Then came a move that did not work out. In 2010 she joined Text 100 as the tech agency's UK head - a move that elicits an exaggerated scowl when mentioned.
But ever the diplomat, she says: 'It wasn't about the agency itself, sometimes things just don't work out.' In fact she admits to considering life in the diplomatic corps, before deciding her 'slightly over-excited side' may not be cut out for the world of international relations.
After Text 100 she took a break, conceding that leaving Wag Ed to take another job with long hours and a life spent in airports was a mistake. 'I thought at the time the kids needed a bit more attention,' she says of her two sons. 'Then within four or five months of leaving I thought I was going to kill them,' she jokes. 'I love them dearly, but thought "actually I'm not cut out for this".'
Leighton is completely open about how family priorities have influenced her career path, but is noticeably less comfortable addressing the lack of women in leadership positions in the City PR industry.
Whether she is driven by modesty is unclear, but Leighton has no interest in being a standard-bearer for females in what has traditionally been a male-dominated domain. 'The clients tend to be male, but we've got a nice balance here,' she deadpans.
She works the equivalent of a four-day week, quick to add how lucky she is to have 'intelligent and experienced people' around her. 'I'm very fortunate that the situation here allows me to continue to put the children first,' she says. 'Well, equal first.'
Maybe the diplomatic service did miss out after all.
2011 MD, Hudson Sandler
2010 SVP & MD, UK & Ireland, Text 100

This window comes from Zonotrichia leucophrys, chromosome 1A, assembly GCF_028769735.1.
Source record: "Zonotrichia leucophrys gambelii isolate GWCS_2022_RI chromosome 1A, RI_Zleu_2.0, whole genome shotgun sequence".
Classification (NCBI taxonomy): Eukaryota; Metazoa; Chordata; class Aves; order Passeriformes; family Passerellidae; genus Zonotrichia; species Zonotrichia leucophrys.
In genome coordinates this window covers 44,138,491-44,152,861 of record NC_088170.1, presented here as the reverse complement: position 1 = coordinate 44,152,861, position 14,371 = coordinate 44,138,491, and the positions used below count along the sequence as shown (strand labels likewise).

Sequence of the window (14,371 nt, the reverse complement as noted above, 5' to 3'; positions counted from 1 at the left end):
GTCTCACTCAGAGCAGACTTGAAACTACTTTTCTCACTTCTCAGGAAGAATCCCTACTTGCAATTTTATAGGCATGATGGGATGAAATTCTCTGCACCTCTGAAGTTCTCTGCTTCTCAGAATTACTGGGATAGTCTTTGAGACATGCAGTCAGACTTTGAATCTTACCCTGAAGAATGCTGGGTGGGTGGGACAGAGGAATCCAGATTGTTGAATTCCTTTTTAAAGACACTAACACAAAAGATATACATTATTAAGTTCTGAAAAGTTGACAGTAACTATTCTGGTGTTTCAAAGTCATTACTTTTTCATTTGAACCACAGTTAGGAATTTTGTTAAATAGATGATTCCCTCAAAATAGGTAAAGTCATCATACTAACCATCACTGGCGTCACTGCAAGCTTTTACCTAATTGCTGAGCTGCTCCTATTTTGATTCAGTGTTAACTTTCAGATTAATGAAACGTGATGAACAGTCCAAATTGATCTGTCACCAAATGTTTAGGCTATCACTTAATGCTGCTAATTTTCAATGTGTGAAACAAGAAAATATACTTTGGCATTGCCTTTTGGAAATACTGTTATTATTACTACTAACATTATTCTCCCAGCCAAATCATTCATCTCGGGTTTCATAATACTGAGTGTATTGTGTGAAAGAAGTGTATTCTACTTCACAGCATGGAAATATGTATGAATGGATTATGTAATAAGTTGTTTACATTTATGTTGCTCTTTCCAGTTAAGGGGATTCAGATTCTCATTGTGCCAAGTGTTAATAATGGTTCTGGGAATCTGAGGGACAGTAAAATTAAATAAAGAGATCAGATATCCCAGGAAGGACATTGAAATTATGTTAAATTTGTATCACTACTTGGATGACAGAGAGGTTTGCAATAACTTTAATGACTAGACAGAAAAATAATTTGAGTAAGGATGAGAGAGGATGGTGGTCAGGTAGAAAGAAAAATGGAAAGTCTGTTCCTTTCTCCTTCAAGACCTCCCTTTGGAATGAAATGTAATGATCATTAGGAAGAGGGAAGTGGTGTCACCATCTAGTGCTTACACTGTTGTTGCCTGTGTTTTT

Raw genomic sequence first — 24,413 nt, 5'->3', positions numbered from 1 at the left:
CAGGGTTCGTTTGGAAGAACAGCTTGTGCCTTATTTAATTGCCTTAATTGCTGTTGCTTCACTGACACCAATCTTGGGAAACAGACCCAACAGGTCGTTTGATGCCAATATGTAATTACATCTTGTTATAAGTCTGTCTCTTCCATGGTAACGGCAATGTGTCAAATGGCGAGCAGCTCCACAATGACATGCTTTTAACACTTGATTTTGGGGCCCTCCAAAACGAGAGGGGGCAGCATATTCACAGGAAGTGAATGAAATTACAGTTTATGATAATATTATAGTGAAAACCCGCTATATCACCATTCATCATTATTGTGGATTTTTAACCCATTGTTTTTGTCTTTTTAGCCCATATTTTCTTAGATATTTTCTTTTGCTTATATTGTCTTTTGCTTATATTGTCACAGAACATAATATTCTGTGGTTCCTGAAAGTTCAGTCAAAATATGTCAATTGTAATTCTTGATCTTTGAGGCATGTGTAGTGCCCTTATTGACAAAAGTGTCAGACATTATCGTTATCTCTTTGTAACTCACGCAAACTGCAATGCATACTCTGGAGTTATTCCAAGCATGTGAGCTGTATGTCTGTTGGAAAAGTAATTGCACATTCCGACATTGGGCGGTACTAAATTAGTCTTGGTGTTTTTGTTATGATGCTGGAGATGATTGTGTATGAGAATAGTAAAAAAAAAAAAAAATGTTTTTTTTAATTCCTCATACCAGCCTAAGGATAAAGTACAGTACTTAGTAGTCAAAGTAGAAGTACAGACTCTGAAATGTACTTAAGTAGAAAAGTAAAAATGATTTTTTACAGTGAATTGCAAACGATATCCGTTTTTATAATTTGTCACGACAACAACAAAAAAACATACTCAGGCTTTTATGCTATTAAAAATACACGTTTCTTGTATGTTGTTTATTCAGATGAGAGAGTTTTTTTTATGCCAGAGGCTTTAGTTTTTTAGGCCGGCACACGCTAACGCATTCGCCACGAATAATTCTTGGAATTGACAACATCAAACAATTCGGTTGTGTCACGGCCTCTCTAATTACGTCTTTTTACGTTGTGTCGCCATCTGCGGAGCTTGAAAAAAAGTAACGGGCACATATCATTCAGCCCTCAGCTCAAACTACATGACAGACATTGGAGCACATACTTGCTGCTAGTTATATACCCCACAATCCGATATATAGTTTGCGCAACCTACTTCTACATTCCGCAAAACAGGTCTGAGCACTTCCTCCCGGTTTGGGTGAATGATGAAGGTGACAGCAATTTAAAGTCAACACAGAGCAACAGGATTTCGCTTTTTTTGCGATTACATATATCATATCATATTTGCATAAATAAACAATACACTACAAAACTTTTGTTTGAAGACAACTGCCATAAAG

2008 VP, global head of client development, Waggener Edstrom Worldwide
2007 VP, European director, Waggener Edstrom Worldwide
2005 Head of technology, UK, Waggener Edstrom Worldwide
2000 Associate director, Edelman
1997 Account director Europe, Weber Group Europe
1993 Account manager, Publicasity
Kirsty Leighton's turning points
What was your biggest career break?
I've been incredibly lucky to have had a number of different breaks, redirections and reinventions, moving from consumer to technology and then to an international focus. But probably the most accelerated part of my career was with Waggener Edstrom, where I moved quite quickly from head of tech to European director, to global head of client development.
Have you had a notable mentor?
My time at Wag Ed was under the wonderful Claire Lematta, chief client officer, who saw me relishing new opportunities and kept throwing them at me. She's a phenomenal woman, unbelievably inspiring and a brilliant sounding board.
What advice would you give people climbing the career ladder?
Take every opportunity thrown at you and never stop learning. Even if you stick to one sector, the industry is always evolving so you can't be formulaic. Finally, set some goals, stick to them and have fun.
What do you look for in new recruits?
Enthusiasm, ambition and a willingness to learn. Even when you've done something for a long time, you never know it all.